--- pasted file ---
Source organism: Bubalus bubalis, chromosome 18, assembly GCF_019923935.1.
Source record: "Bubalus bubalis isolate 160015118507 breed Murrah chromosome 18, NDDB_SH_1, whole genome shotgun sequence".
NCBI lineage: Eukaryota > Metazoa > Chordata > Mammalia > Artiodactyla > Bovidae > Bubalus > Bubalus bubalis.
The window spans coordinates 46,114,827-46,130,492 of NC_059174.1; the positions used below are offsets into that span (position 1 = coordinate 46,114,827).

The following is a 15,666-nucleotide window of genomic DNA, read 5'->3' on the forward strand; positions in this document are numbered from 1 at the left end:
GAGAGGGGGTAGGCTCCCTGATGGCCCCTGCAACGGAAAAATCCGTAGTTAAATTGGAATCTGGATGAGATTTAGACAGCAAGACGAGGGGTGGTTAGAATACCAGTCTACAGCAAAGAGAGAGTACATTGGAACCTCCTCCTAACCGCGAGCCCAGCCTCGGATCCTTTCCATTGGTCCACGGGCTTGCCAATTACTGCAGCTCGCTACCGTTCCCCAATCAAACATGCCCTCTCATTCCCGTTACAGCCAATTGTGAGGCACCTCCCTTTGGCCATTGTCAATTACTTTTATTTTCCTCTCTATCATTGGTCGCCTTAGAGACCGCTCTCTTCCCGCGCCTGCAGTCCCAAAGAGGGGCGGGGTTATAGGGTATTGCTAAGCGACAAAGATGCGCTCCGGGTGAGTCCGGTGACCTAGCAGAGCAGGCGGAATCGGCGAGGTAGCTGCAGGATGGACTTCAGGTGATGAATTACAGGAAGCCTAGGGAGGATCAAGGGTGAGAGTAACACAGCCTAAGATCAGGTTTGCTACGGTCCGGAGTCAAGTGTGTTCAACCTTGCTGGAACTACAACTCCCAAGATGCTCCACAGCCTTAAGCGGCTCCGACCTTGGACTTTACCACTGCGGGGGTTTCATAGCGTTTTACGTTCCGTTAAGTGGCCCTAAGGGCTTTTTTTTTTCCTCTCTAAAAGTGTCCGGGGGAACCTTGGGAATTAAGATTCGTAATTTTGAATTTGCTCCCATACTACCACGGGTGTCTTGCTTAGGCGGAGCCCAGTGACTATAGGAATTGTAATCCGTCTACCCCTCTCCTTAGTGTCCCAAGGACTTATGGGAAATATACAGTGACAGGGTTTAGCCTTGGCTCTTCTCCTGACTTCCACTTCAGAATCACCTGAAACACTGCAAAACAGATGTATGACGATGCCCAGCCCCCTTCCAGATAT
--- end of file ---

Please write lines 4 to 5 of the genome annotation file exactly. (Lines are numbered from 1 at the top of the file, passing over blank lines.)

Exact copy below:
The window spans coordinates 46,114,827-46,130,492 of NC_059174.1; the positions used below are offsets into that span (position 1 = coordinate 46,114,827).

The following is a 15,666-nucleotide window of genomic DNA, read 5'->3' on the forward strand; positions in this document are numbered from 1 at the left end: